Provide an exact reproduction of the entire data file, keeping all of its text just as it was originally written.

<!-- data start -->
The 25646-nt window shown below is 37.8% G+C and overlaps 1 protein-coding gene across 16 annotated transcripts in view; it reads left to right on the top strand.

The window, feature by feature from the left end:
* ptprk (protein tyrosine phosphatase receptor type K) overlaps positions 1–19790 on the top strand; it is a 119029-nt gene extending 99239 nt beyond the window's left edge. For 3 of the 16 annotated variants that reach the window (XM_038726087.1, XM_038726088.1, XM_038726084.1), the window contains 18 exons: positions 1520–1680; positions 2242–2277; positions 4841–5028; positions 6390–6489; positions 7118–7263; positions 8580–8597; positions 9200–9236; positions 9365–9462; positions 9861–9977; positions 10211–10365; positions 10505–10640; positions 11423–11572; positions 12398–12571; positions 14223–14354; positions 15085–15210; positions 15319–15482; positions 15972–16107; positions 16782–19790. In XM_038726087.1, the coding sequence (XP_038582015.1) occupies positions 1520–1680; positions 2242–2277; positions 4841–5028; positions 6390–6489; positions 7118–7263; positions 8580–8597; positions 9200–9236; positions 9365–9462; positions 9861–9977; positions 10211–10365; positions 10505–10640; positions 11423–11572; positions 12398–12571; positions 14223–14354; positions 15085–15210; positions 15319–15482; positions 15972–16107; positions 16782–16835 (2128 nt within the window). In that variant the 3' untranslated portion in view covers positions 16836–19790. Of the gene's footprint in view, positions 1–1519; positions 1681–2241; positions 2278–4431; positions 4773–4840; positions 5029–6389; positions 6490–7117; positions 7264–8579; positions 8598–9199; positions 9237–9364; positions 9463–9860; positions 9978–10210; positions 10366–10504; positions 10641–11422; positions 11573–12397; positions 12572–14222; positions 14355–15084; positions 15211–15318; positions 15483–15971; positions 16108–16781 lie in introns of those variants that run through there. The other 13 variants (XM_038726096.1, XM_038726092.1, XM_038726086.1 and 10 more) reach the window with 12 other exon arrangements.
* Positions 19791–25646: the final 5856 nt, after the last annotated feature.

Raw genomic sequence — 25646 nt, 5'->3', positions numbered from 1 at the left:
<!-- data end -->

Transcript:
The 25646-nt window shown below is 37.8% G+C and overlaps 1 protein-coding gene across 16 annotated transcripts in view; it reads left to right on the top strand.

The window, feature by feature from the left end:
* ptprk (protein tyrosine phosphatase receptor type K) overlaps positions 1–19790 on the top strand; it is a 119029-nt gene extending 99239 nt beyond the window's left edge. For 3 of the 16 annotated variants that reach the window (XM_038726087.1, XM_038726088.1, XM_038726084.1), the window contains 18 exons: positions 1520–1680; positions 2242–2277; positions 4841–5028; positions 6390–6489; positions 7118–7263; positions 8580–8597; positions 9200–9236; positions 9365–9462; positions 9861–9977; positions 10211–10365; positions 10505–10640; positions 11423–11572; positions 12398–12571; positions 14223–14354; positions 15085–15210; positions 15319–15482; positions 15972–16107; positions 16782–19790. In XM_038726087.1, the coding sequence (XP_038582015.1) occupies positions 1520–1680; positions 2242–2277; positions 4841–5028; positions 6390–6489; positions 7118–7263; positions 8580–8597; positions 9200–9236; positions 9365–9462; positions 9861–9977; positions 10211–10365; positions 10505–10640; positions 11423–11572; positions 12398–12571; positions 14223–14354; positions 15085–15210; positions 15319–15482; positions 15972–16107; positions 16782–16835 (2128 nt within the window). In that variant the 3' untranslated portion in view covers positions 16836–19790. Of the gene's footprint in view, positions 1–1519; positions 1681–2241; positions 2278–4431; positions 4773–4840; positions 5029–6389; positions 6490–7117; positions 7264–8579; positions 8598–9199; positions 9237–9364; positions 9463–9860; positions 9978–10210; positions 10366–10504; positions 10641–11422; positions 11573–12397; positions 12572–14222; positions 14355–15084; positions 15211–15318; positions 15483–15971; positions 16108–16781 lie in introns of those variants that run through there. The other 13 variants (XM_038726096.1, XM_038726092.1, XM_038726086.1 and 10 more) reach the window with 12 other exon arrangements.
* Positions 19791–25646: the final 5856 nt, after the last annotated feature.

Raw genomic sequence — 25646 nt, 5'->3', positions numbered from 1 at the left: